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Experts Call For Preserving Copper, Pneumatic Systems As Hedge For Cyber Risk

chicksdaddy quotes a report from The Security Ledger: The United States should invest resources in preserving aging, analog infrastructure including telecommunications networks that use copper wire and pneumatic pumps used to pump water as a hedge against the growing threat of global disruption resulting from a cyber attack on critical infrastructure, two researchers at MITRE argue. The researchers, Emily Frye and Quentin Hodgson with The MITRE Corporation, note that critical infrastructure is increasingly run from converged IP (Internet Protocol) based networks that are vulnerable to cyber attack. That includes so-called “lifelines” — essential functions like water, electricity, communications, transportation and emergency services. That marks a critical departure from the past when such systems were isolated from the internet and other general purpose networks. “Each lifeline rides on, and is threaded together by, digital systems. And humans have yet to design a digital system that cannot be compromised,” they write. With such civilization-sustaining functions now susceptible to attack, the onus is on society to maintain a means of operating them that does not rely on digital controls, Fry and Hodgson write. In many cases, that means preserving an older generation of analog infrastructure and management systems that could be manually operated, The Security Ledger reports. From their article: “In the case of communications, for instance, what is required is the preservation of a base core of copper-enabled connectivity, and the perpetuation of skills and equipment parts to make analog telephones work. Today, we see a move to decommission the copper-wire infrastructure. From a pure business standpoint, decommissioning copper is the right thing to do; but from a public-safety and homeland security perspective, we should reconsider. Decommissioning copper increases homeland security risk, because failover planning calls simply for relying on another server, router, or data center that is also subject to compromise.”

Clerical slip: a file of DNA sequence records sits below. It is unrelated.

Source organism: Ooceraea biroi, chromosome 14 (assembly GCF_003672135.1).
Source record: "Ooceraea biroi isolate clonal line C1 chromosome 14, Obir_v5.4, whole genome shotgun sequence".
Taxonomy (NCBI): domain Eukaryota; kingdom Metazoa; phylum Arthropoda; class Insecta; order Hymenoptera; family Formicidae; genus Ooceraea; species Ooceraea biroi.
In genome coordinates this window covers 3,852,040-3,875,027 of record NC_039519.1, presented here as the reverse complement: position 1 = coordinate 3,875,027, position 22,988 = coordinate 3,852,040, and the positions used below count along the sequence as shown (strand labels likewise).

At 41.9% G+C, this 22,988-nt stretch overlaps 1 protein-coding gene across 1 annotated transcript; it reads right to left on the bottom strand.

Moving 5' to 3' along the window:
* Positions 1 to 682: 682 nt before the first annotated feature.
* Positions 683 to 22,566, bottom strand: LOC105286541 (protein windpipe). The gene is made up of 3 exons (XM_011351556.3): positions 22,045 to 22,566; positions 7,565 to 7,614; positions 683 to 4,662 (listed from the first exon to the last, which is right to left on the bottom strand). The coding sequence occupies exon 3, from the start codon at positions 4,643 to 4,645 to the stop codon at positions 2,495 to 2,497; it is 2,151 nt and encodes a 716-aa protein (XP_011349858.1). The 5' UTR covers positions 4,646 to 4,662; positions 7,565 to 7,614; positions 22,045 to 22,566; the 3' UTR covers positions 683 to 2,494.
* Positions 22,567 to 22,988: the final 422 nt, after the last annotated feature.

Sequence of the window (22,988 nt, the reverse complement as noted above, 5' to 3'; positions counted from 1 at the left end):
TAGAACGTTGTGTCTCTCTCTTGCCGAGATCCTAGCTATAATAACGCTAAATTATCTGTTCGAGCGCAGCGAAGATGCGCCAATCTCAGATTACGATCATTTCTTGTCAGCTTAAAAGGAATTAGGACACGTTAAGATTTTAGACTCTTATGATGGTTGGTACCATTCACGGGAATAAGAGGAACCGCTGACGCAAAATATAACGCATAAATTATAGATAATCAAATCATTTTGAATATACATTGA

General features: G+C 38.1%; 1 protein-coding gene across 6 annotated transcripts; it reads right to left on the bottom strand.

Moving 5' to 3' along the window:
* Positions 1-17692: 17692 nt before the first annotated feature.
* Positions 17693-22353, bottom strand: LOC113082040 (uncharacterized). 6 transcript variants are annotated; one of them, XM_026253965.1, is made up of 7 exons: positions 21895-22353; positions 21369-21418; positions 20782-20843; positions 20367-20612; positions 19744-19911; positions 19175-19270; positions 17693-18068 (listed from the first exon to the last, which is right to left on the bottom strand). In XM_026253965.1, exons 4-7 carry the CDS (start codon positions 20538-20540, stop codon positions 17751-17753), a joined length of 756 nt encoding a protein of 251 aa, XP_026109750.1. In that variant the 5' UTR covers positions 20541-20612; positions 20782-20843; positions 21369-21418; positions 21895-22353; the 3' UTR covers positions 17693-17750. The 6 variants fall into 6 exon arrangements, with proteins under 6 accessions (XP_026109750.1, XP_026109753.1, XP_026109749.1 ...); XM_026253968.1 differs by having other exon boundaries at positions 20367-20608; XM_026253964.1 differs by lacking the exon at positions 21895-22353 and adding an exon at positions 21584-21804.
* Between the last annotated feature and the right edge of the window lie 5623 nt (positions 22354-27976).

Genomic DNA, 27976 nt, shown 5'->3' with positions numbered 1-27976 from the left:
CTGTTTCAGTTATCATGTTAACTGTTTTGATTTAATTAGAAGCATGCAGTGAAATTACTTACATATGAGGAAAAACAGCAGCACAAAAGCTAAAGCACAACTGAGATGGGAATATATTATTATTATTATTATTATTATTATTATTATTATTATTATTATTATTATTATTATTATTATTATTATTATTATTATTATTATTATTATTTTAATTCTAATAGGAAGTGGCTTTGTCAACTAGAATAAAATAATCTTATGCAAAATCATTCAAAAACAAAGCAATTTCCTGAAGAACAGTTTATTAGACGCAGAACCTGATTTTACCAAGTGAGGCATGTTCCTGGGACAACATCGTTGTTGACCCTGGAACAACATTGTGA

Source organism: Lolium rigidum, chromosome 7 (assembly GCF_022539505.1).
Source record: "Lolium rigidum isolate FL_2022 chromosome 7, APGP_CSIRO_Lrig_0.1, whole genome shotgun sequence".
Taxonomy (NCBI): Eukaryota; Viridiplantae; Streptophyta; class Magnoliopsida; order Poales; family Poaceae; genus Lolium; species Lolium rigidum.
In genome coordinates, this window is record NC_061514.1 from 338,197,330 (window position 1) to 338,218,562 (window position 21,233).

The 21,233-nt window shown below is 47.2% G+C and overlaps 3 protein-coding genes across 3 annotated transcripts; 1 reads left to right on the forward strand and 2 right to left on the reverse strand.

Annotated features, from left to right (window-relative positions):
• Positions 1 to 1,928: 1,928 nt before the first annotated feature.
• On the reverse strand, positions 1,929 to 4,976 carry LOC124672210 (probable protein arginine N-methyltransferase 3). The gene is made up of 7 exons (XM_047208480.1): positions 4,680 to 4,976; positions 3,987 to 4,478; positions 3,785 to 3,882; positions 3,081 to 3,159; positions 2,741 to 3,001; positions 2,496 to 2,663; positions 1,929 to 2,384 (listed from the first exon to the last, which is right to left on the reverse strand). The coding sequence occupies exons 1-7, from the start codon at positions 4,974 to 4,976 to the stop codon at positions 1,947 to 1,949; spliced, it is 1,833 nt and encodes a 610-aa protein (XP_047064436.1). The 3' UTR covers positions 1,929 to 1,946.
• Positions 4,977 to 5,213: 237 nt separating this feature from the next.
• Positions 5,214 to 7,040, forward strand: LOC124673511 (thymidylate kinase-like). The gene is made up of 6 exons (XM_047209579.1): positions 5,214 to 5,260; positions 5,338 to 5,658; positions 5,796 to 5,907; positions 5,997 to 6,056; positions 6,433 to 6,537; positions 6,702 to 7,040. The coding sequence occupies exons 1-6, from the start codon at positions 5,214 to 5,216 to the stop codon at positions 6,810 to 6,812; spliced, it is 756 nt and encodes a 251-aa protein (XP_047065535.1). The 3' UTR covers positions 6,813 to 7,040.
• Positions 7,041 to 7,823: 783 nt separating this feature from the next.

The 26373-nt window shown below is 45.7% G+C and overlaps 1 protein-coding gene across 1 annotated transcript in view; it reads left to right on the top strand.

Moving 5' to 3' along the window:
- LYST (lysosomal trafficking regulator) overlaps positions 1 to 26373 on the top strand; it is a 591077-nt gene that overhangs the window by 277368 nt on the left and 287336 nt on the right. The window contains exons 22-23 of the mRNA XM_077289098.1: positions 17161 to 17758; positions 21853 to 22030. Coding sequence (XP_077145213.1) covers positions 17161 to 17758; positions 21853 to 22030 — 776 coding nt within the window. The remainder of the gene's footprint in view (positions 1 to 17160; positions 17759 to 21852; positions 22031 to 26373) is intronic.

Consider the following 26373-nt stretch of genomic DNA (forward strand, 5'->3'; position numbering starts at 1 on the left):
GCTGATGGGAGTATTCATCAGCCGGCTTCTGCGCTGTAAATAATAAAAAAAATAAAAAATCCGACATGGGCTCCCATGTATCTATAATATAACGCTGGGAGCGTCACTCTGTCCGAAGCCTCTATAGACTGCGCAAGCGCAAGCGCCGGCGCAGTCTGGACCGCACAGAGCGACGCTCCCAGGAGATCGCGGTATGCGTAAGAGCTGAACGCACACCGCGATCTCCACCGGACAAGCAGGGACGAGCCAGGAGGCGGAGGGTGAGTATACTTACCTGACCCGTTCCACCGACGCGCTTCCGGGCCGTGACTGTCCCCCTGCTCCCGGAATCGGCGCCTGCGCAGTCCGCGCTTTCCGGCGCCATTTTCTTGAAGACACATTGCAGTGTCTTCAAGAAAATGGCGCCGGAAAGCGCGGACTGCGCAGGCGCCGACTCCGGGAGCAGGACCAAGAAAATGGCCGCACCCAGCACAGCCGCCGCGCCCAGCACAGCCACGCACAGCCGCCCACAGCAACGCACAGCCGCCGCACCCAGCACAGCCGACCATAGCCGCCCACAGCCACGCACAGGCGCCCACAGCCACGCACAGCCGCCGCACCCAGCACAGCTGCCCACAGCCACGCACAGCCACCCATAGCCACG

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Sony Ships Its Last Ever PlayStation 3 In Japan

After 11 years, Sony has stopped shipping the PlayStation 3 to retailers in Japan. The country stopped production on the 500GB model in December last year, but now a recent update on PlayStation Japan’s website suggests that the other lingering units have all been shipped as well. It’s only a matter of time before the console stops being produced altogether in other parts of the world. Engadget reports:
Selling over 70 million units in just seven years, the PlayStation 3 was certainly a console to be reckoned with. Yet, for all its achievements, the long-surviving gaming machine initially made a name for itself for all the wrong reasons. With Sony riding high on the PlayStation 2’s market-leading sales numbers, its successor launched at the eye-watering price of $499 — and consumers weren’t too happy about it. Luckily for Sony, publishers stuck with the pricey console, and exclusive games like Uncharted, Heavy Rain, The Last Of Us and Metal Gear Solid 4 helped to right the course of Sony’s initially water-riddled ship. With the sun-setting on the aging console in the East, the news doesn’t bode well for the future of the PlayStation 3 across the rest of the world. Sony has previously announced that PS Now will soon move exclusively to PS4 and PC. While few players will be mourning the loss of the pricey service, there are many PS3 owners still benefitting from free games on PlayStation Plus and downloading new content from the PS Store. As Sony slowly begins to start winding the console down, it’s unlikely that gamers will be able to continue to use these services for much longer on the aging gaming system.